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Volvo lightly facelifts XC90

Mild-hybrid technology, improved active safety systems highlight Volvo XC90 facelift

25 Feb 2019

UPDATED: 3.00pm 25/02/2019
VOLVO has lightly facelifted its second-generation XC90 large SUV with improved active safety systems and mild-hybrid powertrains that represent the next step in the Swedish car-maker’s move towards range-wide electrification.
Similar to the set-up used in Formula One racecars, the XC90’s Kinetic Energy Recovery System (KERS) uses a brake-by-wire system to recover kinetic energy under braking and redeploy it under acceleration to reduce the internal-combustion engine’s load.
As a result, the mild-hybrid set-up helps to reduce the XC90’s fuel consumption and emissions by up to 15 per cent in real-world driving, according to Volvo.
KERS will also be rolled out to the XC60 mid-size SUV in the coming months, with existing petrol and diesel engines to adopt the technology across both models.
To reflect this significant change, the brand will tweak its nomenclature, with the XC90’s D5 and T6 to become known as B5 diesel and B6 petrol respectively, while the XC60’s D4 (B4 diesel), T5 (B5 petrol), D5 (B5 diesel) and T6 (B6 petrol) are also set for name changes.
The XC60’s T6 and XC90’s T8 plug-in hybrid powertrains will retain their monikers but be upgraded with new battery packs that can be charged via the aforementioned brake-by-wire system – a combination that increases driving range by about 15 per cent.
The mid-size S60 sedan and V60 wagon and large-size S90 sedan and V90 wagon will also be available in revised T8 form, while the former pair will additionally be offered in enhanced T6 guise.
Furthermore, the XC40 small SUV will soon be available with a pair of plug-in hybrid powertrains in the form of the yet-to-be-detailed T4 and T5.
Meanwhile, several of the XC90’s advanced driver-assist systems have been upgraded, while Oncoming Lane Mitigation – first seen on the XC60 – is now part of its suite.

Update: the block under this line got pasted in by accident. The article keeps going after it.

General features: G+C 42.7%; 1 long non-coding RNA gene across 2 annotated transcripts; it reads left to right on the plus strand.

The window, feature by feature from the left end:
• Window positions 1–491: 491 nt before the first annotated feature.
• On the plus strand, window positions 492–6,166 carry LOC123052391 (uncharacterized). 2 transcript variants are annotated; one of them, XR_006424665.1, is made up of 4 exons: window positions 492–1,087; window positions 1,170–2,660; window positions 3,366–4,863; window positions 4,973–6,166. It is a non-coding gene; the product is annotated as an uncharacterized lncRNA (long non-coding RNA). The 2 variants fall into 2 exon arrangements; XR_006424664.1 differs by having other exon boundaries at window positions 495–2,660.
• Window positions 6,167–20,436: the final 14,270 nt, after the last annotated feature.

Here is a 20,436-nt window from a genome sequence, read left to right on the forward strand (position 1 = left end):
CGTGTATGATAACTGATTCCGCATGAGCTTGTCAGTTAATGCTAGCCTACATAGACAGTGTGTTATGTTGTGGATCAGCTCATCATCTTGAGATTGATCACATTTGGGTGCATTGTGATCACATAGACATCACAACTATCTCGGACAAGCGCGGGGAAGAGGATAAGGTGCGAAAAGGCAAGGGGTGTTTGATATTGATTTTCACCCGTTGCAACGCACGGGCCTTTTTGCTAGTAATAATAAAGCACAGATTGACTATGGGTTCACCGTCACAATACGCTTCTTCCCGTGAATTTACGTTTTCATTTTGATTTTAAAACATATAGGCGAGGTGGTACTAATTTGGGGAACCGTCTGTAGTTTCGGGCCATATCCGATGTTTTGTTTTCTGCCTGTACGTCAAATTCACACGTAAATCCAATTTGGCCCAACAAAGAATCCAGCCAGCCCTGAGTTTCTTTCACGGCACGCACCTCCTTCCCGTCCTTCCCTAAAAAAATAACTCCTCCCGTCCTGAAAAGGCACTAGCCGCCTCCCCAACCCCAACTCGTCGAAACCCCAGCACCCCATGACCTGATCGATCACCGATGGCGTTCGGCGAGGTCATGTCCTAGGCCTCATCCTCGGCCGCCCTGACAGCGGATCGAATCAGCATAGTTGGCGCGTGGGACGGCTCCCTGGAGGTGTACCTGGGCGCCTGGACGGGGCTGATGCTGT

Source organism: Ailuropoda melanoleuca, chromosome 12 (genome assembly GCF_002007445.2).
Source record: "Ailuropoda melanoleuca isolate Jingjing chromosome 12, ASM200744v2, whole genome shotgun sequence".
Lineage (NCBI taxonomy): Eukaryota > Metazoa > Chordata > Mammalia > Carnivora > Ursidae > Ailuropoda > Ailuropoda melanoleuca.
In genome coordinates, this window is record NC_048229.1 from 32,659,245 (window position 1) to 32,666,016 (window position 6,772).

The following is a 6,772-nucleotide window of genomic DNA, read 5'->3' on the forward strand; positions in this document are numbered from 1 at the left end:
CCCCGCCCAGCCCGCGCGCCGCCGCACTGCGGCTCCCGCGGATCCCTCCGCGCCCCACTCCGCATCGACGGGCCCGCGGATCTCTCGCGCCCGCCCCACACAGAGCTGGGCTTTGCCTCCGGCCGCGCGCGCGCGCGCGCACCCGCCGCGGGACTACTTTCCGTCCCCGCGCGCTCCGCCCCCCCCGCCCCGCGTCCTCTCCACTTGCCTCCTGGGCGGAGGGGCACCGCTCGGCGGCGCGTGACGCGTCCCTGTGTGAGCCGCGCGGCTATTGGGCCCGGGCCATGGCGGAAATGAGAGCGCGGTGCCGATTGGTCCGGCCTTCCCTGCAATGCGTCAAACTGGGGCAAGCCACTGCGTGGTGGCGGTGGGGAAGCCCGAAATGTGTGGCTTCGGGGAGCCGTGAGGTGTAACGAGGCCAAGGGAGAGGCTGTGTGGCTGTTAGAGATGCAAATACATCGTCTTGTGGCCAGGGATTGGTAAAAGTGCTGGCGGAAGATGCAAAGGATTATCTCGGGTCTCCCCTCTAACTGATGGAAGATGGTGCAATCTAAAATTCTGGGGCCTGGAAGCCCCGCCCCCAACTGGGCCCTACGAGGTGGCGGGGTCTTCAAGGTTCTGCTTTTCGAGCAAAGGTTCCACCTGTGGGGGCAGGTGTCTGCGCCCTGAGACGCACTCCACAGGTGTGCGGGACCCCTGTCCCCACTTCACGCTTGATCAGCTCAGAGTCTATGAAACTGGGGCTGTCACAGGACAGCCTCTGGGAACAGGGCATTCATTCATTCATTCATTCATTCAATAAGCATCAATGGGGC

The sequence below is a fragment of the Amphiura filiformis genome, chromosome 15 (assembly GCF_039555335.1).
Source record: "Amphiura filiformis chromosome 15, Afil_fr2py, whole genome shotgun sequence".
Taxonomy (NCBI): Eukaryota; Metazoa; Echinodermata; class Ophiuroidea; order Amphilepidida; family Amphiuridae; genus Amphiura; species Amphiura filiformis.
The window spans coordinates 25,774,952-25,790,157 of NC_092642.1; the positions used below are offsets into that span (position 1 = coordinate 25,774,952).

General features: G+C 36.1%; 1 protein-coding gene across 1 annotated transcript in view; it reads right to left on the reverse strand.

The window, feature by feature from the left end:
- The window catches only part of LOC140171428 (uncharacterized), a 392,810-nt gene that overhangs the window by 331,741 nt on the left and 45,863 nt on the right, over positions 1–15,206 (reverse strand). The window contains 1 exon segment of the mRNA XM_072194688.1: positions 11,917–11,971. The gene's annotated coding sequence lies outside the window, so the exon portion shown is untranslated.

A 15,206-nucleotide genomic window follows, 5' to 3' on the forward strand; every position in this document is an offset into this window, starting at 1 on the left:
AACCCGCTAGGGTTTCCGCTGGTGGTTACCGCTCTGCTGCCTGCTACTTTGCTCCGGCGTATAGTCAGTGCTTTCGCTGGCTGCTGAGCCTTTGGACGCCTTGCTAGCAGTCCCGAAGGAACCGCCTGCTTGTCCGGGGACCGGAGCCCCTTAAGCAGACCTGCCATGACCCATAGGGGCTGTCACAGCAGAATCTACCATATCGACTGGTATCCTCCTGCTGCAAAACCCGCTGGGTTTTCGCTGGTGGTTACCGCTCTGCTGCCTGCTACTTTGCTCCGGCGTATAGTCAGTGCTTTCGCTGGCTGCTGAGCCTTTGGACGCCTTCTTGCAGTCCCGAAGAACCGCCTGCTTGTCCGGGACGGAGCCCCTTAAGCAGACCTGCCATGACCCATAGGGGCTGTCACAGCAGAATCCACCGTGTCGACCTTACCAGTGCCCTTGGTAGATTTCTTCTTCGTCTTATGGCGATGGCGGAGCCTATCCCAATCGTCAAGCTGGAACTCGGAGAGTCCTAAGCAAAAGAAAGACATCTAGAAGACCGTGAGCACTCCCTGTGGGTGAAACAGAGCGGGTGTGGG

The XC90 already featured blind-spot monitoring and autonomous emergency braking with pedestrian, cyclist and large-animal detection; but both systems have been revised with collision-avoidance steering support.
Similarly, cross-traffic alert now automatically brakes if another vehicle is about to intersect the XC90’s path.
Externally, the XC90’s refresh is very subtle, with its inverted grille the only noticeable change, aside from new alloy wheel designs and paintwork options.
Inside, a six-seat configuration is now offered optionally alongside new materials, while the touchscreen infotainment system has been enhanced with Android Auto and Spotify support.
Volvo Car Australia has confirmed to GoAuto that the XC90 will enter showrooms "around August/September" this year, while the availability of the mild-hybrid powertrains is yet to be confirmed.
Sales of the XC90 improved last year, with the 1170 examples sold representing a 7.7 per cent increase over the 1086 deliveries made in 2017.
As a result, the XC90 was the seventh best-selling model in the $70,000-plus large-SUV segment, trailing the BMW X5 (2700 units), Range Rover Sport (2258), Lexus RX (2051), Mercedes-Benz GLE (1939), Land Rover Discovery (1833) and Audi Q7 (1622).

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